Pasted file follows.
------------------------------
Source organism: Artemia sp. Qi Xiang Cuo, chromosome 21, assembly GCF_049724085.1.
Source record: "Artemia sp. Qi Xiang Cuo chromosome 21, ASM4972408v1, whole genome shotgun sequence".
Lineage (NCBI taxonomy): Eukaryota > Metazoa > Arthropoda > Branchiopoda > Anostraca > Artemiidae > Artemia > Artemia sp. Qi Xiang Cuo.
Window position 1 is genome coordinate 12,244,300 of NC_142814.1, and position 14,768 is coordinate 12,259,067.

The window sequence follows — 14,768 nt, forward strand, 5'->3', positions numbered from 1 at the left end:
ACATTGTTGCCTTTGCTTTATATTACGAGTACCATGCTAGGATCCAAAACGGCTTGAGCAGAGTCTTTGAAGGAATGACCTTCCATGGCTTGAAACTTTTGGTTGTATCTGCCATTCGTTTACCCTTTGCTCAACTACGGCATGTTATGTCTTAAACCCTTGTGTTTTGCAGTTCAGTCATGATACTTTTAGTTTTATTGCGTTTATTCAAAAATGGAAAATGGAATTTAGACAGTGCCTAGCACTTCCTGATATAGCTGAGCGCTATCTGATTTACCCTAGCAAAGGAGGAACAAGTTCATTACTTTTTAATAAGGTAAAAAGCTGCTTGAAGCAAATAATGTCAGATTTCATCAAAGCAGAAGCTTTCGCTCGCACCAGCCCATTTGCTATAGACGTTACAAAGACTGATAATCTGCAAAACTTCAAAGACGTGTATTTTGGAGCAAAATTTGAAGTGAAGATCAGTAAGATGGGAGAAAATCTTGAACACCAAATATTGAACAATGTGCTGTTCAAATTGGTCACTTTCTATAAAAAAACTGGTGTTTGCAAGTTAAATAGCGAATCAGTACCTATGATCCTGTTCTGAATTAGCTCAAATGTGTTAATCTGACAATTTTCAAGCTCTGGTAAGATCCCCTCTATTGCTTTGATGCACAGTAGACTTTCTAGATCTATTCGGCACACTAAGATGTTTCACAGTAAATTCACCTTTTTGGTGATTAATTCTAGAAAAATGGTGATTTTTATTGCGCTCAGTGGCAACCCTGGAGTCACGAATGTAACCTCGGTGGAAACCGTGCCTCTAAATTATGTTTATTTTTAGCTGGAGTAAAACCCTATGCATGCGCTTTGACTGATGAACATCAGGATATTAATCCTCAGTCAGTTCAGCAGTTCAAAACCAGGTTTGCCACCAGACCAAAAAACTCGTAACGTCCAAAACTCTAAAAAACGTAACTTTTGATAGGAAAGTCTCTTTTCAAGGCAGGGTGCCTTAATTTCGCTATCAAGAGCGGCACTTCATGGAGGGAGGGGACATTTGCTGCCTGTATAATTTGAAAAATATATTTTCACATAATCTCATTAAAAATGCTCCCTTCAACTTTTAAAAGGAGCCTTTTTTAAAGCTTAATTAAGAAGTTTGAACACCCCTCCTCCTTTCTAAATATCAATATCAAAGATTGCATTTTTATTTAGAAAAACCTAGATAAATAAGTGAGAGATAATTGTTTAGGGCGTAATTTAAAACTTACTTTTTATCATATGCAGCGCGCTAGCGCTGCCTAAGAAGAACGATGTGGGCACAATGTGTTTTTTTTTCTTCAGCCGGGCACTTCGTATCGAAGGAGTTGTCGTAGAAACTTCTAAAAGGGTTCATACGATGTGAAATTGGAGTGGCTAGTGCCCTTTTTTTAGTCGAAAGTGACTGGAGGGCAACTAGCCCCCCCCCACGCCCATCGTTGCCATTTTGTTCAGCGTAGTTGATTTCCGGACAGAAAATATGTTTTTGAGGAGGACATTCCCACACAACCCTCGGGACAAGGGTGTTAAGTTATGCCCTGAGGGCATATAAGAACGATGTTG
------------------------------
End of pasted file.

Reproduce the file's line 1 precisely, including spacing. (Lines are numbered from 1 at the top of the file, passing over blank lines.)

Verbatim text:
Source organism: Artemia sp. Qi Xiang Cuo, chromosome 21, assembly GCF_049724085.1.